Hornby's folly for 2009?...

WRONG the biggest drop is against the Euro and for Hornbys brands in Europe that means the when the profits are repatriated to the UK they buy more pounds and as dollar has collapsed against the Euro it means those products sold in Europe actually cost them less. So Hornby gets more profit per unit.
This should help them cope with the increased costs in the UK and lower sales.
Take a look at what's happening in Detroit for example lots of abandoned houses and factories. They don't look after there unemployed as well as us so they are in much deeper trouble than us.
Chris
Reply to
Chris
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"Chris" wrote
What proportion of Hornby's sales is actually in Europe? I've absolutely no idea of the answer.
John.
Reply to
John Turner
Surely it's the assembly work that costs the most money especially as modern models have so many fiddly bits.
Fred X
Reply to
Fred X
Hi John, I don't know the answer in any figures, but I buy European from Germany and have only come across 2 shops that sell "Hornby". Hornby was available from an importing shop in the 1970s-80s as one shop regularly advertised in a German Mag I got back then. A lot more sell Rivarossi, Jouef and even Electrotren, but normally only German outline.
Regards, Greg.P. NZ
Reply to
Greg.Procter
Whhoooosssshhhhhhhh... When has *China* used the Euro, Duh! It's the price of raw materials, labour and shipping that are going to affect the price (either trade or retail) and those are USD, so it's the GBP to USD exchange rate that is the important one here.
Reply to
Jerry
Whhoooosssshhh... Hornby is international now and earns a lot from its European brands which are sold in Euros and made in dollars so they are cheaper to make which translates to higher GB pounds profit. Note Euro up against both the dollar and Euro. Pound has collapsed against the Euro not quite so bad against the dollar.
As I said the UK business will be adversely affected by the exchange rate changes you talk about but offset to some degree by gains in Euroland mentioned above. It would interesting to the business mix for Hornby now.
Chris
Reply to
Chris
You just don't get it do you. :~(
China does business in USD, Hornby has to deal in USD regardless of wherever their dealers are. Have you see the latest GBP > USD exchange, it's nose-dived (in comparison to were it was even 3 months ago) and thus is costing Hornby more when doing business with China.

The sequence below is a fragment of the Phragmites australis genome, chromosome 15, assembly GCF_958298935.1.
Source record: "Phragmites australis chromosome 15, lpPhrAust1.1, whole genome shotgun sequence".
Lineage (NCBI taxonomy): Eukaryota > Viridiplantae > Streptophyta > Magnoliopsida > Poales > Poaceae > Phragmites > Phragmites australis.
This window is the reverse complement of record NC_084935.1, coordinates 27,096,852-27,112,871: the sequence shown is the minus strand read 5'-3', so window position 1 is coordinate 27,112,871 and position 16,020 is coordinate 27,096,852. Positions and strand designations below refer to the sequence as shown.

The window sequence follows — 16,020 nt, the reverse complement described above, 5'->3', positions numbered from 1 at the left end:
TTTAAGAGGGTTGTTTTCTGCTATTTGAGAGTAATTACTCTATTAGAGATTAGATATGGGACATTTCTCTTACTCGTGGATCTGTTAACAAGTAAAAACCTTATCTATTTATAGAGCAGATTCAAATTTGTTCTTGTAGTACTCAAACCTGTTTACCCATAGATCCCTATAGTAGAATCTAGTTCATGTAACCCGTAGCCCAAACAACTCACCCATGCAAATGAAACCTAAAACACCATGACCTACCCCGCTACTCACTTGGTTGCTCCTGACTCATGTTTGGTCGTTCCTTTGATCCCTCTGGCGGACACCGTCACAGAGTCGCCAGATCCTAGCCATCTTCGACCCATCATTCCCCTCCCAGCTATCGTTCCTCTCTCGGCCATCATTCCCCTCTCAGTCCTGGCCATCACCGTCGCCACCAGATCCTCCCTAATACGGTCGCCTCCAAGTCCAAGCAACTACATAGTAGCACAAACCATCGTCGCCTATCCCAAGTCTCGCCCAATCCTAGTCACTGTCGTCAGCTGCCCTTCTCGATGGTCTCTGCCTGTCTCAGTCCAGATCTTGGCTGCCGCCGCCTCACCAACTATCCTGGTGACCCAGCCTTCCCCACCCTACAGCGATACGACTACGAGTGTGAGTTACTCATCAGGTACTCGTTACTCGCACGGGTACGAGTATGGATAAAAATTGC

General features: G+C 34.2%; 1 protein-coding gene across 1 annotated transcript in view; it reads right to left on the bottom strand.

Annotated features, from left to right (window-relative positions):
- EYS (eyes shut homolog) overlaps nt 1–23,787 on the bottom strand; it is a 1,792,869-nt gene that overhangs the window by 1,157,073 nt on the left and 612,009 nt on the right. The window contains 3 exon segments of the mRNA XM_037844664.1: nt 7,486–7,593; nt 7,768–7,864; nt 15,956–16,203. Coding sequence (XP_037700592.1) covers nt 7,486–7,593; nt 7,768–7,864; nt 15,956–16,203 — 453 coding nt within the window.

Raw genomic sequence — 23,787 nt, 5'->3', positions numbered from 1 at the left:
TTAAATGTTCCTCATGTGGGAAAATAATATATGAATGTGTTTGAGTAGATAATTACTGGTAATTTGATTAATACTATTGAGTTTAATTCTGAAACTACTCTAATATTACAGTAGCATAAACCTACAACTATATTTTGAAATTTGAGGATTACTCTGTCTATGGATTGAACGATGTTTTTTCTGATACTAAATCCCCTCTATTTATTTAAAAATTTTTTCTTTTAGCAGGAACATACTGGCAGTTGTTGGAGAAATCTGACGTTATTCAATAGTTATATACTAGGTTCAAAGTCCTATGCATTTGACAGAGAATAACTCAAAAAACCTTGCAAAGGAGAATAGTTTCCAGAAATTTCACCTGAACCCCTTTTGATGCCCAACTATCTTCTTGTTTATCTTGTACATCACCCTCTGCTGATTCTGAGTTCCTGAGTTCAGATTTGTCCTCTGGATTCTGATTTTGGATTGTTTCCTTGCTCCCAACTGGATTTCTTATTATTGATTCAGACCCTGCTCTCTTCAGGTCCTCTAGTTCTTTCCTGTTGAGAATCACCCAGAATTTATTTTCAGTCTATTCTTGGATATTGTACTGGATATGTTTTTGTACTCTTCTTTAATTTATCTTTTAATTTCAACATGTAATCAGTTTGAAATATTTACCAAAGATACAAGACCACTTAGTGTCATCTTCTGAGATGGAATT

Reply to
Jerry
and Electrotren - I assumed we all knew that. Hornby seems to be putting most of their (European) resources into the French and Italian markets.
Aside: way back when Tri-ang/Wrenn were marketting MiniTrix British, Trix sold Tri-ang Rocket sets boxed as German Trix. Presumably this was a reciprocal agreement and Trix took the only item they could see selling in Germany.
Reply to
Greg.Procter
I get the situation with the Uk but you don't seem to get that Hornby does a lot of business outside the UK where buying in Yuan (China) and selling in Euro (Euroland) is the important exchange rate. With the Euro rising against the Yuan and Hornby repratiating profits in pounds. You get more pounds for your Euro now. See
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for instance.
Chris
Reply to
Chris
Heh, I have two worse even than that. There was Hornby's original condition GNR-built LNER A1 Pacific with N on the tender, correct for a period of between a few months and at most just under two years - depending on which one they did.
There's also Humorist that the LNER constantly buggered about with smoke lifting experiments - and Hornby didn't even model the final version of it so it depicts a period of a few months.
Come to think about it, the LNER Wartime Black 8F (IIRC) can't have run in that condition for too long either - can't remember which manufacturer did that, though.
IIRC, the Duchess is some kind of tie-in with a preservation project - I think one's been temporarily turned out in 'de-streamlined' condition prior to streamlining being restored.
Reply to
Graham Thurlwell
"Graham Thurlwell" wrote
Hornby are responsible for that one too - surprisingly we still have stock of that model. Graham Farish also did an N-gauge version from memory.
John.
Reply to
John Turner
It usually sells for a good deal less than LMSones. I bought two and re-lettered and numbered them. Can't think why more folk don't do this. I have five Hornby Black 5s none of which are carrying their delivered number.
Alistair
Reply to
Alistair Wright
"simon" wrote
Quite ambivolent on that one Simon. It's a livery I would have considered for an 8F, but only when all the others had been well & truly exhausted.
John.
Reply to
John Turner
Theres me thinking for an 8F there was black and er black, but LMS loco profiles has 3 pages detailing differences in styles esp lettering and numbers. Would have thought LNER was good marketing choice for it though as it allows a whole swathe of extra modellers who can purchase one even if it was short lived. As said it is a nice model, and thats a good idea to buy the cheaper livery then renumber.
Cheers, Simon
Reply to
simon
"simon" wrote
Those that model the pre-nationalisation era are few and far between these days. I'd say we sell one pre-nationalisation liveried model for every 10-15 in British Railways livery.
I can't tell you precisely when the 8Fs carried LNER livery, but it would be for a very short time span, which narrows further the sales potential of the loco.
But is that a good marketing ploy by the manufacturer?
I think the 8F is quite a creditable model and I do actually have one in my collection, although as one of Hornby's first super-detailed loco-drive models it id looking a little 'long in the tooth' these days.
John.
Reply to
John Turner

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